Gross Profit $205,500 22,500 U $183,000 1,950 U $184,950
Less: Operating
expenses

17,434 116 U 17,550 116 U 17,434

Operating Income $188,066 22,616 U $165,450 2,066 U $167,516
Income tax expense
(tax rate = 35%)

$ 65,823 $57,907 $58,613

Net Income $122,243 $107,543 $108,885

CONCLUSION

This case integrates key concepts of Cost-Volume-Profit (CVP) analysis, and Flexible Budgeting in a
case study-setting to enable students to understand the different stages involved in starting up a business,
preparing required budgets, projecting out results, monitoring business performance, and reconciling
variances between projected and actual results. We show students the importance of these key practical
yet very relevant management-accounting tools, all done in one integrative setting instead of teaching
those concepts separately. Furthermore, our case study accomplishes these goals in a dynamic simulation-
style exercise that allows students to make their own assumptions about key input variables needed in the
analysis and witness firsthand how changes in these assumptions impact their business performance
results. Students often wonder how they can use and integrate concepts learned throughout different
accounting courses with other business courses in the areas of finance, management and marketing. This
case accomplishes precisely this very goal by enabling students who go through the exercise which the
case presents to apply what they learned in various business disciplines in an integrated and
comprehensible way. It is often viewed that flexible budgeting is a key starting point for developing a full
cost-accounting system and subsequent analyses of variances between budgeted and actual results in an
effort to improve cost control and operational performance. This case provides the necessary tools to both
business school students in general, as well as accounting students in particular who will move on to
higher-level accounting courses such as a cost-management class, typically taken in their major, to
understand the full picture needed to start and maintain a successful small business.

REFERENCES

Choo, F. & Tan K.B. (2011). An Income Statement Approach for Cost-Volume-Profit (CVP) Analysis by
Using a Company’s CVP Model. Journal of Accounting and Finance, 11(4), 23-36.

Garrison, R.H, Noreen E., & Brewer P.C. (2010). Managerial Accounting, 12th edition. New York:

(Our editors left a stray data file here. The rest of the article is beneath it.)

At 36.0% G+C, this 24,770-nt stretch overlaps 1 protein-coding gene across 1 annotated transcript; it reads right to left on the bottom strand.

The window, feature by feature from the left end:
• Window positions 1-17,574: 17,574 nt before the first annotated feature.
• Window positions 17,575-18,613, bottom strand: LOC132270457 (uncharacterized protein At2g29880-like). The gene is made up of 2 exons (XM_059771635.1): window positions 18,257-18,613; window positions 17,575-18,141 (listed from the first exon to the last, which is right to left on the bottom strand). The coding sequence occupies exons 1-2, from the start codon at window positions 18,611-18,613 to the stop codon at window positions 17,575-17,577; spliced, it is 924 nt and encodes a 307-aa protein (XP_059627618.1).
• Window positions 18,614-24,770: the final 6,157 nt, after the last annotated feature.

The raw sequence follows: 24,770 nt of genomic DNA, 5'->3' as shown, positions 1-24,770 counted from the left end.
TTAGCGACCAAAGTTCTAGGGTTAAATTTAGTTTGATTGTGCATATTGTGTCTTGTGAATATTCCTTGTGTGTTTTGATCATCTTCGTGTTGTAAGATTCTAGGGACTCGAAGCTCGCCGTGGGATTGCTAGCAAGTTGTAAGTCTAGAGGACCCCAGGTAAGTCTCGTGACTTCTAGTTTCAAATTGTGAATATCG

Irwin/McGraw-Hill.

Horngren, C.T., Datar, S.M., & Rajan, M. (2012). Cost Accounting: A Managerial Emphasis, 14th edition.
New Jersey: Pearson Education, Inc.

Journal of Accounting and Finance vol. 13(6) 2013 191

Machuga. (2012). A Case Method Approach to Teaching Cost-Volume-Profit Analysis. Journal of
Accounting and Finance, 12(5), 104-109.

The Department of Business, Economic Development and Tourism of the State of Hawaii
(Hawaii.gov/debdt ). www.hawaiitourismauthority.org

APPENDIX: LOAN AMORTIZATION SCHEDULE:

Beginning
Balance Payment

Interest
Expense

Principle
reduction

Ending
balance

20,247.00 897.36 101.24 796.12 19,450.88
19,450.88 897.36 97.25 800.11 18,650.77
18,650.77 897.36 93.25 804.11 17,846.66
17,846.66 897.36 89.23 808.13 17,038.53
17,038.53 897.36 85.19 812.17 16,226.36
16,226.36 897.36 81.13 816.23 15,410.13
15,410.13 897.36 77.05 820.31 14,589.82
14,589.82 897.36 72.95 824.41 13,765.41
13,765.41 897.36 68.83 828.53 12,936.88
12,936.88 897.36 64.68 832.68 12,104.20
12,104.20 897.36 60.52 836.84 11,267.36
11,267.36 897.36 56.34 841.02 10,426.34
10,426.34 897.36 52.13 845.23 9,581.11
9,581.11 897.36 47.91 849.45 8,731.66
8,731.66 897.36 43.66 853.70 7,877.96
7,877.96 897.36 39.39 857.97 7,019.99
7,019.99 897.36 35.10 862.26 6,157.73
6,157.73 897.36 30.79 866.57 5,291.16
5,291.16 897.36 26.46 870.90 4,420.26
4,420.26 897.36 22.10 875.26 3,545.00
3,545.00 897.36 17.73 879.63 2,665.37
2,665.37 897.36 13.33 884.03 1,781.34
1,781.34 897.36 8.91 888.45 892.89

892.89 897.36 4.46 892.89 0.00

192 Journal of Accounting and Finance vol. 13(6) 2013